Some worker’s compensation insurers routinely deny pre-existing conditions as non-industrial. It is very predictable. For many injured workers in Nevada, this causes confusion. I see the same factual scenario over and over again. The injured worker was doing just fine before they suffered their industrial injury. They were able to lift objects, bend, crawl, and perform their daily employment activities with no problems for years. Then they suffer an industrial injury and file a Nevada worker’s compensation claim. The treating physician writes in his/her report that in addition to the industrial diagnosis, the injured worker also has a non-industrial diagnosis. The injured worker then receives a letter of determination from the worker’s compensation insurer stating that they are denying any and all treatment for the pre-existing condition. Benefits are also cut off, such as temporary total disabilities payments for being off of work! But what about logic? The injured worker was doing great prior to the industrial injury, and now the pre-existing condition is active, causing them pain. How can it be considered non-industrial?
Contrary to how many insurers handle this issue, in Nevada worker’s compensation claims, pre-existing non-industrial conditions can be accepted as part of the claim. Nevada law (NRS 616C.175) provides that:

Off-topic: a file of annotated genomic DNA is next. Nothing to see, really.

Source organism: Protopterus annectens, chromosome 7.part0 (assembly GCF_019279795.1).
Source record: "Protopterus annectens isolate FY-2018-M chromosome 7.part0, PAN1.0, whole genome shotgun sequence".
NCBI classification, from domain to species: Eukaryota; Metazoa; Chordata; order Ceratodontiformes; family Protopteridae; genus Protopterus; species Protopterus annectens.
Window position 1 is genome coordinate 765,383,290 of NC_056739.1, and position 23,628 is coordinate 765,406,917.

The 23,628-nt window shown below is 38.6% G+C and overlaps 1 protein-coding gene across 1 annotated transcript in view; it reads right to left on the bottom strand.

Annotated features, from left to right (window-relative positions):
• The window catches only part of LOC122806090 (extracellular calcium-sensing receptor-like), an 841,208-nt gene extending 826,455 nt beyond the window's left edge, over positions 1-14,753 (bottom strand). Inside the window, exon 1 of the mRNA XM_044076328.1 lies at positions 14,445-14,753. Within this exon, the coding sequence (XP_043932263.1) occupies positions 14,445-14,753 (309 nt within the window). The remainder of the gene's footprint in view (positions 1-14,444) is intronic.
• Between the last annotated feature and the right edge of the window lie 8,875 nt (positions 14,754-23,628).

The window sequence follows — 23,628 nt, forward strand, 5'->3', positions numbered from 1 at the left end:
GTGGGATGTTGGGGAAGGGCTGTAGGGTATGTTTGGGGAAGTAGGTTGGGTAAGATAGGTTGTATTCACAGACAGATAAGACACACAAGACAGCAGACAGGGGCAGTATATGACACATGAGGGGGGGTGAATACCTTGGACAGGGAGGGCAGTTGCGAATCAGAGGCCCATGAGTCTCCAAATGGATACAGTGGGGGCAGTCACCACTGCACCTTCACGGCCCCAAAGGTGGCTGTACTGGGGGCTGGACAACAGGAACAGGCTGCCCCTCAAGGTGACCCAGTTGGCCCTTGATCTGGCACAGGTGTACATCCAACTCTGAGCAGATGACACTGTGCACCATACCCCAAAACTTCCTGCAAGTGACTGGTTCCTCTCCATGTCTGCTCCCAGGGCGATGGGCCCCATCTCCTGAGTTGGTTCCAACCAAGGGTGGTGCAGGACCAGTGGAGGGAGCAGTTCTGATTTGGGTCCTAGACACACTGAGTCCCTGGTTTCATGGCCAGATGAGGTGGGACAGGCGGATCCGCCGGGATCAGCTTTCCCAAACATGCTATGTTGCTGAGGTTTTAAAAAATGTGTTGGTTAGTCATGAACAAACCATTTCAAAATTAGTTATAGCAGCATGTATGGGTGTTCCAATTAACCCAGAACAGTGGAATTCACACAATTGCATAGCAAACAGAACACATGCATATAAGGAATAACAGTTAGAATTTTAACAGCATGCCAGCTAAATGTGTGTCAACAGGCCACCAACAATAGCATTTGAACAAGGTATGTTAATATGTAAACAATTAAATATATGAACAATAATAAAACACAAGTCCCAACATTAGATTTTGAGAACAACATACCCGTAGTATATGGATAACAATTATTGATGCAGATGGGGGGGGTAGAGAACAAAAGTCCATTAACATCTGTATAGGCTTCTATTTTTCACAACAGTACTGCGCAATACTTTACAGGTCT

1. If an injured worker in Nevada has a preexisting condition from a cause or origin that did not arise out of or in the course of the employee's current or past employment, and
2. The industrial injury aggravates, precipitates or accelerates the preexisting condition,
then the resulting condition shall be deemed to be an injury by accident that is compensable pursuant to the provisions of chapters NRS 616A to 616D.
The only way out of accepting the resulting condition is for the insurer to try and prove that the industrial injury is not a substantial contributing cause of the resulting condition.
The bottom line is just because the treating physician tells the injured worker that their condition is pre-existing and non-industrial, it does not necessarily mean that the condition should be denied as part of the Nevada workers compensation claim. And if the insurer denies the condition, they may be wrong, as I have seen many, many times.
The injured worker can appeal the insurer’s determination and litigate this issue before the Hearings Officer and Appeals Officer of the Department of Administration. Therefore, this is just one more reason that all injured workers should seek and find an attorney who is a certified expert and specialist by the State Bar of Nevada in Nevada worker’s compensation.
I hope that this has been helpful and informative. Please read my other blogs for more free, valuable information.
Joel A. Santos, Esq., is a Nevada worker’s compensation attorney. He is certified by the State Bar of Nevada as a Worker’s Compensation Expert and Specialist.
Copyright 2020 - Joel A. Santos, Esq.